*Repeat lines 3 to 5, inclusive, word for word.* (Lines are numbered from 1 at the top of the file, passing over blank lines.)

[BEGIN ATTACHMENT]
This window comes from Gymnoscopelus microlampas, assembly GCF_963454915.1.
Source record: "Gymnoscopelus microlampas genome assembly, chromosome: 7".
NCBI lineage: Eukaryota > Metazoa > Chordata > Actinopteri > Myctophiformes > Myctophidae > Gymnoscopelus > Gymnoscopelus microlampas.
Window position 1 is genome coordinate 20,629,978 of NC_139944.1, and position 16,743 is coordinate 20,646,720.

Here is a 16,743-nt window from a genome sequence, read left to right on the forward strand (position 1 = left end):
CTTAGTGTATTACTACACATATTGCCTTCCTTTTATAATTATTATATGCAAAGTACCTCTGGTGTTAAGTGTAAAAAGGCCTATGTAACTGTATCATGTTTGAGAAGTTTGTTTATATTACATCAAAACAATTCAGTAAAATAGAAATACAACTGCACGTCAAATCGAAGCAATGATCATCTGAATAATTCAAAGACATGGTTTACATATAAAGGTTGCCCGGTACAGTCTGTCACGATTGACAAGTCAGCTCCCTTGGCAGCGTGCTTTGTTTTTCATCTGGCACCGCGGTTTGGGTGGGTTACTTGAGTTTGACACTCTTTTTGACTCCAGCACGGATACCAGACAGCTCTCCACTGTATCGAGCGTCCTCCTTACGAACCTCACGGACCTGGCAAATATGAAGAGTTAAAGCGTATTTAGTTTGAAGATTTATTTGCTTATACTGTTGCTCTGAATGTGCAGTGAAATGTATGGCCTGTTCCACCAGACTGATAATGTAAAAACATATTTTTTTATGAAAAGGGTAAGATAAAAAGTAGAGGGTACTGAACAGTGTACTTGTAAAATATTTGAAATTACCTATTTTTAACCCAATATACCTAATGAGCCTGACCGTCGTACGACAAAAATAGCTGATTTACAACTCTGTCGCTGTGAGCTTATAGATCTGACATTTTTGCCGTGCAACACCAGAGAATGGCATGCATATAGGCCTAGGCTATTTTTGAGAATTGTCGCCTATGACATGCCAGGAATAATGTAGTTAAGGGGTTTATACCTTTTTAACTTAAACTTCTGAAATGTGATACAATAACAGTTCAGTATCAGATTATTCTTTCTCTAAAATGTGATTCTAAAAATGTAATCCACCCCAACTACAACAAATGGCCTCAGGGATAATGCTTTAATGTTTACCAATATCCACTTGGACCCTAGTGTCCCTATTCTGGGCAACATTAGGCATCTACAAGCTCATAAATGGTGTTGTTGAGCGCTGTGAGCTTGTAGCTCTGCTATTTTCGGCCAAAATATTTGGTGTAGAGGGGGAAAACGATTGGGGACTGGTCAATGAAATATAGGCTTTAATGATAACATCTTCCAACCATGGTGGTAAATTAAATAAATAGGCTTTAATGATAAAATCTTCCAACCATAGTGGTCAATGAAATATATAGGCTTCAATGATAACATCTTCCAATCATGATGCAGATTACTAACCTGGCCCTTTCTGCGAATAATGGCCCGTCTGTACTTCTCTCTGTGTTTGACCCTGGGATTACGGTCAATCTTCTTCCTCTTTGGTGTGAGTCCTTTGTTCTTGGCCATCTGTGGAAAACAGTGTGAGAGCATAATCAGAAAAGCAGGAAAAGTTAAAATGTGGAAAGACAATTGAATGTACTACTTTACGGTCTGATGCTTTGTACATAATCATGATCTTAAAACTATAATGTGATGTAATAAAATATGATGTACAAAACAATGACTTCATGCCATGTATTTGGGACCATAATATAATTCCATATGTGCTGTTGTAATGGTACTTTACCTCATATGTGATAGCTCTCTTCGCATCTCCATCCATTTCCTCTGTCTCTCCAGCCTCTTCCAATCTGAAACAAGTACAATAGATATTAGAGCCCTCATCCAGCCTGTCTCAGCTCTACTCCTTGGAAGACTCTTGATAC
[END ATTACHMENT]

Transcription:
NCBI lineage: Eukaryota > Metazoa > Chordata > Actinopteri > Myctophiformes > Myctophidae > Gymnoscopelus > Gymnoscopelus microlampas.
Window position 1 is genome coordinate 20,629,978 of NC_139944.1, and position 16,743 is coordinate 20,646,720.

Here is a 16,743-nt window from a genome sequence, read left to right on the forward strand (position 1 = left end):